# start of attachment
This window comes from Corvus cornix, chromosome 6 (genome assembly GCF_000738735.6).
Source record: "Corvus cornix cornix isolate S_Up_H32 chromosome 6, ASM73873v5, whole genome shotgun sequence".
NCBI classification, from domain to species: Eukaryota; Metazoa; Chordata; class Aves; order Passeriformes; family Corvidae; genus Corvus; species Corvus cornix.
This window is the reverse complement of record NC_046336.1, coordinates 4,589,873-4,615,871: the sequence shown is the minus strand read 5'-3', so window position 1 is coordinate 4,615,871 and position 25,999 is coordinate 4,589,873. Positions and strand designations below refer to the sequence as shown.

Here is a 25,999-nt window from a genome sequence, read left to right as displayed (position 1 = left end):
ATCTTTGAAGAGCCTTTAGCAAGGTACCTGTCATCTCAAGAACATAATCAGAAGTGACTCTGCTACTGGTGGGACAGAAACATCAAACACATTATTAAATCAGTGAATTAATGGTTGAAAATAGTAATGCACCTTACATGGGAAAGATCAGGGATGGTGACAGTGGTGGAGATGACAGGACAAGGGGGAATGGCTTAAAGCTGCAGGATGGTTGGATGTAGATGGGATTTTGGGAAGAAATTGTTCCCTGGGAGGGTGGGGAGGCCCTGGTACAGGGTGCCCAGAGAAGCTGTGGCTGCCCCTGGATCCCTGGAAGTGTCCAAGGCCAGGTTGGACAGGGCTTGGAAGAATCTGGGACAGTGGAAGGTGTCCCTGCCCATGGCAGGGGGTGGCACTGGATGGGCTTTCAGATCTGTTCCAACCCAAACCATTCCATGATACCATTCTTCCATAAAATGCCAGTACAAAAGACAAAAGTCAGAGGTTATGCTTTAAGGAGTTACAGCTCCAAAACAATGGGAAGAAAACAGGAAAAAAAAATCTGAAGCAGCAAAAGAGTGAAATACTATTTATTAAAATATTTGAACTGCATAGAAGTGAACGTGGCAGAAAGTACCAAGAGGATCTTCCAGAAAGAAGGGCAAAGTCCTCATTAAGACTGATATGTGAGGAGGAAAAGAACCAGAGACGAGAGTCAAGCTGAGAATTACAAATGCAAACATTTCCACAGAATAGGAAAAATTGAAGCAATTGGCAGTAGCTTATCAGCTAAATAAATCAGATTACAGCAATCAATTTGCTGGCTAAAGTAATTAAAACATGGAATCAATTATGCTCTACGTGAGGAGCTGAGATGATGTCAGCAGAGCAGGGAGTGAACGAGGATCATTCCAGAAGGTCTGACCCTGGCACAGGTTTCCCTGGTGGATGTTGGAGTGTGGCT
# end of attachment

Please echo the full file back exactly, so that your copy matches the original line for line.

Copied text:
This window comes from Corvus cornix, chromosome 6 (genome assembly GCF_000738735.6).
Source record: "Corvus cornix cornix isolate S_Up_H32 chromosome 6, ASM73873v5, whole genome shotgun sequence".
NCBI classification, from domain to species: Eukaryota; Metazoa; Chordata; class Aves; order Passeriformes; family Corvidae; genus Corvus; species Corvus cornix.
This window is the reverse complement of record NC_046336.1, coordinates 4,589,873-4,615,871: the sequence shown is the minus strand read 5'-3', so window position 1 is coordinate 4,615,871 and position 25,999 is coordinate 4,589,873. Positions and strand designations below refer to the sequence as shown.

Here is a 25,999-nt window from a genome sequence, read left to right as displayed (position 1 = left end):
ATCTTTGAAGAGCCTTTAGCAAGGTACCTGTCATCTCAAGAACATAATCAGAAGTGACTCTGCTACTGGTGGGACAGAAACATCAAACACATTATTAAATCAGTGAATTAATGGTTGAAAATAGTAATGCACCTTACATGGGAAAGATCAGGGATGGTGACAGTGGTGGAGATGACAGGACAAGGGGGAATGGCTTAAAGCTGCAGGATGGTTGGATGTAGATGGGATTTTGGGAAGAAATTGTTCCCTGGGAGGGTGGGGAGGCCCTGGTACAGGGTGCCCAGAGAAGCTGTGGCTGCCCCTGGATCCCTGGAAGTGTCCAAGGCCAGGTTGGACAGGGCTTGGAAGAATCTGGGACAGTGGAAGGTGTCCCTGCCCATGGCAGGGGGTGGCACTGGATGGGCTTTCAGATCTGTTCCAACCCAAACCATTCCATGATACCATTCTTCCATAAAATGCCAGTACAAAAGACAAAAGTCAGAGGTTATGCTTTAAGGAGTTACAGCTCCAAAACAATGGGAAGAAAACAGGAAAAAAAAATCTGAAGCAGCAAAAGAGTGAAATACTATTTATTAAAATATTTGAACTGCATAGAAGTGAACGTGGCAGAAAGTACCAAGAGGATCTTCCAGAAAGAAGGGCAAAGTCCTCATTAAGACTGATATGTGAGGAGGAAAAGAACCAGAGACGAGAGTCAAGCTGAGAATTACAAATGCAAACATTTCCACAGAATAGGAAAAATTGAAGCAATTGGCAGTAGCTTATCAGCTAAATAAATCAGATTACAGCAATCAATTTGCTGGCTAAAGTAATTAAAACATGGAATCAATTATGCTCTACGTGAGGAGCTGAGATGATGTCAGCAGAGCAGGGAGTGAACGAGGATCATTCCAGAAGGTCTGACCCTGGCACAGGTTTCCCTGGTGGATGTTGGAGTGTGGCT